On the next visit he acted odd, like he was talking more with his face and eyes darting toward the wall.

As I walked in when called by the receptionist, I glanced toward a room with open door I assumed was the doctors’ private office with large desk. A woman with blond short hair, red lipstick, middle age, maybe Russian, maybe Jew, maybe both sat in front of a piece of dark equipment with knobs on it like an old-fashioned radio – I didn’t actually see knobs, I saw her turning things, like making adjustments. It was on his desk right in front of her – looked like something out of an old movie. It was at least a foot high. She had a lit cigarette hanging from her lips and headphones on – the bulky kind like she was piloting something. I’m pretty sure there was a fur coat wrapped around the back of the chair.

The wall his eyes darted toward was the wall of his office where that woman sat with that machine. He had an accent that sounded familiar, like Ehud Barak talks.

The neurologist asked, ‘what brought you into the office originally?/ and then he’d look at the wall and nudged his head toward it a little. I became alarmed that he didn’t remember. I couldn’t remember either. I always thought that building had a carbon monoxide leak. It seemed to fog me up whenever I was there. And always the same patients in the waiting room, doing different things though. Maybe he scheduled the same people on the same day. I had been seeing him for nearly a year. ‘Was it dystonia? I said, I don’t know, I don’t remember/, then I started talking about my dystonia.

When he got up to to leave, he turned and with emphasis, almost pleading said to me, ‘I really like my job here and he did some more face-talking toward the wall, while looking back and forth toward wall, toward me. I never saw him again. I cancelled the next appointment, and then when I tried to reschedule a while later, the receptionist said he no longer worked there, but that he left my file for me and I could come and pick it up, which I did. It was the original file which I thought odd.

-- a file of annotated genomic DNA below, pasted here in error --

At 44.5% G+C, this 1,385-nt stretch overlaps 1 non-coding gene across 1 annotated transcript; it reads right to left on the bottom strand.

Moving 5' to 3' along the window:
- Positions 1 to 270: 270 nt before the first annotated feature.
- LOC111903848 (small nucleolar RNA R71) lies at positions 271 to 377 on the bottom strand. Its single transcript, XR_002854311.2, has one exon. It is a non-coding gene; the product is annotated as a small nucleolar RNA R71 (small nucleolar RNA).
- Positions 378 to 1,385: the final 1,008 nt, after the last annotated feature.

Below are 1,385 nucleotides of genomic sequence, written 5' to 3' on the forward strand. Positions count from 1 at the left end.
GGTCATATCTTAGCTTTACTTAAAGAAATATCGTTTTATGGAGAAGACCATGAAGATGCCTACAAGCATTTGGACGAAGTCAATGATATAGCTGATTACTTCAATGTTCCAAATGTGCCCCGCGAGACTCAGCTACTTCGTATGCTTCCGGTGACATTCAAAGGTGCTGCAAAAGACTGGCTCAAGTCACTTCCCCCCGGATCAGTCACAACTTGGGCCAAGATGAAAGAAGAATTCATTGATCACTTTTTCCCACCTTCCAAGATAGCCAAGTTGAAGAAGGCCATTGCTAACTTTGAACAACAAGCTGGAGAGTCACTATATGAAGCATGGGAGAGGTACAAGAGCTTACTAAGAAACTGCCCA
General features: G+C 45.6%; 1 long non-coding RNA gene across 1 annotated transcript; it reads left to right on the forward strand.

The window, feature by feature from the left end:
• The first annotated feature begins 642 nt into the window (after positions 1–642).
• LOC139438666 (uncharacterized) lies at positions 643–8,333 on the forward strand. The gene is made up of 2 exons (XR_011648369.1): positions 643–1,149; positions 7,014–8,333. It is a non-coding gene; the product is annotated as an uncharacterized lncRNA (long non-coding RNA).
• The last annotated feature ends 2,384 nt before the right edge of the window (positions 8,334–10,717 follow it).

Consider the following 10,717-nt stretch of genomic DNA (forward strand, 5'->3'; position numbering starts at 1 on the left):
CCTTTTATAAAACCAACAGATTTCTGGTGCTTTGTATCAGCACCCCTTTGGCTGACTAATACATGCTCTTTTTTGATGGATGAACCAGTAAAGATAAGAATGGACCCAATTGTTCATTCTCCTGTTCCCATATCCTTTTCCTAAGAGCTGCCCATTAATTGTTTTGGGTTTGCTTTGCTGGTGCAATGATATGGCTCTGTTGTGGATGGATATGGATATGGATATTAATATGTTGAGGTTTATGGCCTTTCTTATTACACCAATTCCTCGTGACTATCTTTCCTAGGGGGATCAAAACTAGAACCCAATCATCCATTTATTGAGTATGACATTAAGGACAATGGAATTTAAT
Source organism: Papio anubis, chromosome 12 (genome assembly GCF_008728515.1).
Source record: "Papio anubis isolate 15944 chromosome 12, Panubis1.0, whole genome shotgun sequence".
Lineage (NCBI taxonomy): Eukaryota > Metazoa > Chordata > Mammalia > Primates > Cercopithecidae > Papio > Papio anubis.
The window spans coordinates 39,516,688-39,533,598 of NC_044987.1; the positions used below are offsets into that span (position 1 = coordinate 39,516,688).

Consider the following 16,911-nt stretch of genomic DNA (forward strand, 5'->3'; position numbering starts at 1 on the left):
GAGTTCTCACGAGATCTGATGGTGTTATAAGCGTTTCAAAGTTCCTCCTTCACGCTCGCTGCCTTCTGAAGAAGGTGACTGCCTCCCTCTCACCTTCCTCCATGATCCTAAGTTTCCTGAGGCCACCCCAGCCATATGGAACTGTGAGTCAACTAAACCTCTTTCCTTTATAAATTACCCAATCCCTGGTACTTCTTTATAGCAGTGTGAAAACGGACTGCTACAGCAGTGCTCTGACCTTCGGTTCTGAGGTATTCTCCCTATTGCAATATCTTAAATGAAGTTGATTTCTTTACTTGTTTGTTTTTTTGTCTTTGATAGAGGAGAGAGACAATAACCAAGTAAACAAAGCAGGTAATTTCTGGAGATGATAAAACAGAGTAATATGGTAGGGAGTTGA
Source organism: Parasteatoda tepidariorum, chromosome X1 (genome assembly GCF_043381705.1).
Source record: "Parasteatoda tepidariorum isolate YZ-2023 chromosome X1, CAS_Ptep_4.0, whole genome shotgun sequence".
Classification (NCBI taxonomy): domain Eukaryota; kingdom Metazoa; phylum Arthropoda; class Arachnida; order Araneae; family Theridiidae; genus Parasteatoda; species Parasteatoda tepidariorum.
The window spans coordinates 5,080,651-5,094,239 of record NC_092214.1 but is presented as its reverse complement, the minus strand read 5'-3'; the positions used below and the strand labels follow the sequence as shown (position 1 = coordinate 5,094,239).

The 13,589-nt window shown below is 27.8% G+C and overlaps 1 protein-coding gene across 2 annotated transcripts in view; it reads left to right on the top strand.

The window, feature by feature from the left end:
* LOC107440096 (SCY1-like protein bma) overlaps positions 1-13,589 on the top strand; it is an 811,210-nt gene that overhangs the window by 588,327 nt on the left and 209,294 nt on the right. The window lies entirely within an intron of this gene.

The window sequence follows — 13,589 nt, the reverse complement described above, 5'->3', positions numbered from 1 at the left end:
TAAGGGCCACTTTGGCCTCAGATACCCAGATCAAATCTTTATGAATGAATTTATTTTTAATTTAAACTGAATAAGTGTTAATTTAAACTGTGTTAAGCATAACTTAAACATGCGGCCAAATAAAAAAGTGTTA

When I arrived it was a bit disheveled. The receptionist said he left without word to anybody. He was moving somewhere. We came in and he wasn’t here. I didn’t ask any questions, just took my file and left. Nobody knew where he was.

So now I didn’t have a neurologist.

When I talked to the Jew doctor on the phone a while after and told him my neurologist wrote ‘mild cognitive impairment in the file/, he asked ‘was that before or after you took the tests?/ I didn’t know. He also wrote that I had PTSD, which he never told me.

I just want you to know, she said, that the whole world hates the Jews. I said, why? She said she didn’t know. ‘They just do. Subsequently and perhaps consequently I spent a good deal of my writing life trying to figure that out. I’ll get to that in a future work when the answer is so startling I can’t ignore it, if I live that long.